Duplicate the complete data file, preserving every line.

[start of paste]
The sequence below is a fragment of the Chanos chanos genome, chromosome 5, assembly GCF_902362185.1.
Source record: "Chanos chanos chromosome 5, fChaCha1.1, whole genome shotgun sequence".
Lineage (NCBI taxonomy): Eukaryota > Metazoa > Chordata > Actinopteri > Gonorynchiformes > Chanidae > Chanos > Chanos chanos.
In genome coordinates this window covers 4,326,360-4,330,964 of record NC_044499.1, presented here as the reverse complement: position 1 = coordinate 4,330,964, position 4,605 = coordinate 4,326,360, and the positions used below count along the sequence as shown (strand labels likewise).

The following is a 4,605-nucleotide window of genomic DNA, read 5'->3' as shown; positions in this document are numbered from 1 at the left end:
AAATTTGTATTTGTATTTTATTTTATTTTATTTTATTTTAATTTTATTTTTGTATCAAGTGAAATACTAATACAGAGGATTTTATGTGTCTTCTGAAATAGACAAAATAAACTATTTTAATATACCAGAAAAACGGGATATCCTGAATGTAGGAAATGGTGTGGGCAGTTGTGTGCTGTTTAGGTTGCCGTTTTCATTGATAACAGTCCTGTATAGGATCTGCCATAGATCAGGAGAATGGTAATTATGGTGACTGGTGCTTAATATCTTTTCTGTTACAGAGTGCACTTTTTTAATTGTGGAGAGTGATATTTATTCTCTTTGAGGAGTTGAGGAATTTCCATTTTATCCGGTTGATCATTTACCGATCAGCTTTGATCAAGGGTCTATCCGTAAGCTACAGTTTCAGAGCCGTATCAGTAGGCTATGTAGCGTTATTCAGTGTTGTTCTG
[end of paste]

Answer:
The sequence below is a fragment of the Chanos chanos genome, chromosome 5, assembly GCF_902362185.1.
Source record: "Chanos chanos chromosome 5, fChaCha1.1, whole genome shotgun sequence".
Lineage (NCBI taxonomy): Eukaryota > Metazoa > Chordata > Actinopteri > Gonorynchiformes > Chanidae > Chanos > Chanos chanos.
In genome coordinates this window covers 4,326,360-4,330,964 of record NC_044499.1, presented here as the reverse complement: position 1 = coordinate 4,330,964, position 4,605 = coordinate 4,326,360, and the positions used below count along the sequence as shown (strand labels likewise).

The following is a 4,605-nucleotide window of genomic DNA, read 5'->3' as shown; positions in this document are numbered from 1 at the left end:
AAATTTGTATTTGTATTTTATTTTATTTTATTTTATTTTAATTTTATTTTTGTATCAAGTGAAATACTAATACAGAGGATTTTATGTGTCTTCTGAAATAGACAAAATAAACTATTTTAATATACCAGAAAAACGGGATATCCTGAATGTAGGAAATGGTGTGGGCAGTTGTGTGCTGTTTAGGTTGCCGTTTTCATTGATAACAGTCCTGTATAGGATCTGCCATAGATCAGGAGAATGGTAATTATGGTGACTGGTGCTTAATATCTTTTCTGTTACAGAGTGCACTTTTTTAATTGTGGAGAGTGATATTTATTCTCTTTGAGGAGTTGAGGAATTTCCATTTTATCCGGTTGATCATTTACCGATCAGCTTTGATCAAGGGTCTATCCGTAAGCTACAGTTTCAGAGCCGTATCAGTAGGCTATGTAGCGTTATTCAGTGTTGTTCTG